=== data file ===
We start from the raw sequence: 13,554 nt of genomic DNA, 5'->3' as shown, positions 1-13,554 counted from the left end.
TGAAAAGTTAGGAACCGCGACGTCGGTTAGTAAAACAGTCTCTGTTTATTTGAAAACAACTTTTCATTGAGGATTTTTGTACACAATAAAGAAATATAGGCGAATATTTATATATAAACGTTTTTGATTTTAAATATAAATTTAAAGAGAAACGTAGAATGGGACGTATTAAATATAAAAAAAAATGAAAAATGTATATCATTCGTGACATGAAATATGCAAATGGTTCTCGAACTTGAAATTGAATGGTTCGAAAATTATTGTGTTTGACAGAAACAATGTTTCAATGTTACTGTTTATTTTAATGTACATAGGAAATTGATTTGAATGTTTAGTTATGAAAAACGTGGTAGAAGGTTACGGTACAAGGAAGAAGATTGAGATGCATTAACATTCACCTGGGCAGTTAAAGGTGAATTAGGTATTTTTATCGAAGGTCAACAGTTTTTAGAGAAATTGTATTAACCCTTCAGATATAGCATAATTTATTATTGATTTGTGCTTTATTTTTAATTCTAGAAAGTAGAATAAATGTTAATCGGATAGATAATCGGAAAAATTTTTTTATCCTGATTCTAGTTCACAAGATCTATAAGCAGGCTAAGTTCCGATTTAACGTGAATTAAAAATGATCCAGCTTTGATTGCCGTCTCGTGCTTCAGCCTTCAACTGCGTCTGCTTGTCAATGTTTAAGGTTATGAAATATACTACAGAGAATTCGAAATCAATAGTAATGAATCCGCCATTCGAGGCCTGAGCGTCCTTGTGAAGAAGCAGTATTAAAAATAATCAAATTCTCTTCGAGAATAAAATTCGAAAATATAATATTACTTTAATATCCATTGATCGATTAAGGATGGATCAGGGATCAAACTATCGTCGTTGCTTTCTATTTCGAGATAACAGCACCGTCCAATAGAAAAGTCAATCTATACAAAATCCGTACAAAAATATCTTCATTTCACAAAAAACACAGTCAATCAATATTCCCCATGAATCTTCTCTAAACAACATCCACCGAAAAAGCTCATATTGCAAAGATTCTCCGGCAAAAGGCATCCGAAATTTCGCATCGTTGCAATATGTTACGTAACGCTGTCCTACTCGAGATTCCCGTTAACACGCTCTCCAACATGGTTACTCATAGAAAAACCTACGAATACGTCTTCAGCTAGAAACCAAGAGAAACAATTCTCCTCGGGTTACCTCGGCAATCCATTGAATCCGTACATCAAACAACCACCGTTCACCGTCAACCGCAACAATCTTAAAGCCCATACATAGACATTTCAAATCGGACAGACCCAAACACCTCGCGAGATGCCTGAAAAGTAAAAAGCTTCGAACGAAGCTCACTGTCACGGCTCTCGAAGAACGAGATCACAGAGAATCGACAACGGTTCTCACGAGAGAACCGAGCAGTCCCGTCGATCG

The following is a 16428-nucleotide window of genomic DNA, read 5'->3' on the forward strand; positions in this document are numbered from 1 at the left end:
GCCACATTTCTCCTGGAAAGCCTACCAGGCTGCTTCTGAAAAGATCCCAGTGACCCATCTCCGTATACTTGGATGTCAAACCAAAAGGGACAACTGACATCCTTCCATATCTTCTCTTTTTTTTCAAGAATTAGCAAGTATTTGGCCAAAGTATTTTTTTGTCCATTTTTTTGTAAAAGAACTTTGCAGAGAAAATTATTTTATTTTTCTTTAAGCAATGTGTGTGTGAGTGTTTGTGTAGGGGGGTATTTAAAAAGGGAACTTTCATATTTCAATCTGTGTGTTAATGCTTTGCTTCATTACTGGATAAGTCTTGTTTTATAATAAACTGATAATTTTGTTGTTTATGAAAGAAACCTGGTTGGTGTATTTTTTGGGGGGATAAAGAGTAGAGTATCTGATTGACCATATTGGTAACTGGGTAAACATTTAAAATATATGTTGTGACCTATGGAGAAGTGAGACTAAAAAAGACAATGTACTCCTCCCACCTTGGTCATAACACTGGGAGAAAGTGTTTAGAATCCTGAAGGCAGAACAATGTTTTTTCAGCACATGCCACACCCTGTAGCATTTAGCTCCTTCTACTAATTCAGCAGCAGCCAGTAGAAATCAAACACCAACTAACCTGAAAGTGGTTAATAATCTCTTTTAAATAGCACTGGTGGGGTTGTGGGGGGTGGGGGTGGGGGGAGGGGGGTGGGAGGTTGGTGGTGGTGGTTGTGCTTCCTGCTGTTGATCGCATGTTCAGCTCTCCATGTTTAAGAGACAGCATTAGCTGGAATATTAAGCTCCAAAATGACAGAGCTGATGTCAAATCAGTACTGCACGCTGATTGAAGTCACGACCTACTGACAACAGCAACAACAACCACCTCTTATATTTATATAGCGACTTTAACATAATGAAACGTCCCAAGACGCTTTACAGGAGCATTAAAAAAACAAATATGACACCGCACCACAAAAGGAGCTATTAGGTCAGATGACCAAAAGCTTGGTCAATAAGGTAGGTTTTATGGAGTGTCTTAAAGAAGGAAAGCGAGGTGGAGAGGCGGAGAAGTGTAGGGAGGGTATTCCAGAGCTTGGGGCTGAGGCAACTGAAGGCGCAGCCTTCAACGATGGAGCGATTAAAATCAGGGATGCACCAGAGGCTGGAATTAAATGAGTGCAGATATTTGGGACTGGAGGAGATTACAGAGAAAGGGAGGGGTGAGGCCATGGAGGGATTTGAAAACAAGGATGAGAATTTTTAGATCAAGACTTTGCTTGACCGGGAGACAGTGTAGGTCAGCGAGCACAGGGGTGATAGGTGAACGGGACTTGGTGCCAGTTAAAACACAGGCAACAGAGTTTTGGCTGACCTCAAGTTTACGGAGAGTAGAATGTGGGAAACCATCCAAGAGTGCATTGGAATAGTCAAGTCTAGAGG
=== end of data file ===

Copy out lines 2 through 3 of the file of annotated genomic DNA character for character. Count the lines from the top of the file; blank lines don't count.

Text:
TGAAAAGTTAGGAACCGCGACGTCGGTTAGTAAAACAGTCTCTGTTTATTTGAAAACAACTTTTCATTGAGGATTTTTGTACACAATAAAGAAATATAGGCGAATATTTATATATAAACGTTTTTGATTTTAAATATAAATTTAAAGAGAAACGTAGAATGGGACGTATTAAATATAAAAAAAAATGAAAAATGTATATCATTCGTGACATGAAATATGCAAATGGTTCTCGAACTTGAAATTGAATGGTTCGAAAATTATTGTGTTTGACAGAAACAATGTTTCAATGTTACTGTTTATTTTAATGTACATAGGAAATTGATTTGAATGTTTAGTTATGAAAAACGTGGTAGAAGGTTACGGTACAAGGAAGAAGATTGAGATGCATTAACATTCACCTGGGCAGTTAAAGGTGAATTAGGTATTTTTATCGAAGGTCAACAGTTTTTAGAGAAATTGTATTAACCCTTCAGATATAGCATAATTTATTATTGATTTGTGCTTTATTTTTAATTCTAGAAAGTAGAATAAATGTTAATCGGATAGATAATCGGAAAAATTTTTTTATCCTGATTCTAGTTCACAAGATCTATAAGCAGGCTAAGTTCCGATTTAACGTGAATTAAAAATGATCCAGCTTTGATTGCCGTCTCGTGCTTCAGCCTTCAACTGCGTCTGCTTGTCAATGTTTAAGGTTATGAAATATACTACAGAGAATTCGAAATCAATAGTAATGAATCCGCCATTCGAGGCCTGAGCGTCCTTGTGAAGAAGCAGTATTAAAAATAATCAAATTCTCTTCGAGAATAAAATTCGAAAATATAATATTACTTTAATATCCATTGATCGATTAAGGATGGATCAGGGATCAAACTATCGTCGTTGCTTTCTATTTCGAGATAACAGCACCGTCCAATAGAAAAGTCAATCTATACAAAATCCGTACAAAAATATCTTCATTTCACAAAAAACACAGTCAATCAATATTCCCCATGAATCTTCTCTAAACAACATCCACCGAAAAAGCTCATATTGCAAAGATTCTCCGGCAAAAGGCATCCGAAATTTCGCATCGTTGCAATATGTTACGTAACGCTGTCCTACTCGAGATTCCCGTTAACACGCTCTCCAACATGGTTACTCATAGAAAAACCTACGAATACGTCTTCAGCTAGAAACCAAGAGAAACAATTCTCCTCGGGTTACCTCGGCAATCCATTGAATCCGTACATCAAACAACCACCGTTCACCGTCAACCGCAACAATCTTAAAGCCCATACATAGACATTTCAAATCGGACAGACCCAAACACCTCGCGAGATGCCTGAAAAGTAAAAAGCTTCGAACGAAGCTCACTGTCACGGCTCTCGAAGAACGAGATCACAGAGAATCGACAACGGTTCTCACGAGAGAACCGAGCAGTCCCGTCGATCG

The following is a 16428-nucleotide window of genomic DNA, read 5'->3' on the forward strand; positions in this document are numbered from 1 at the left end: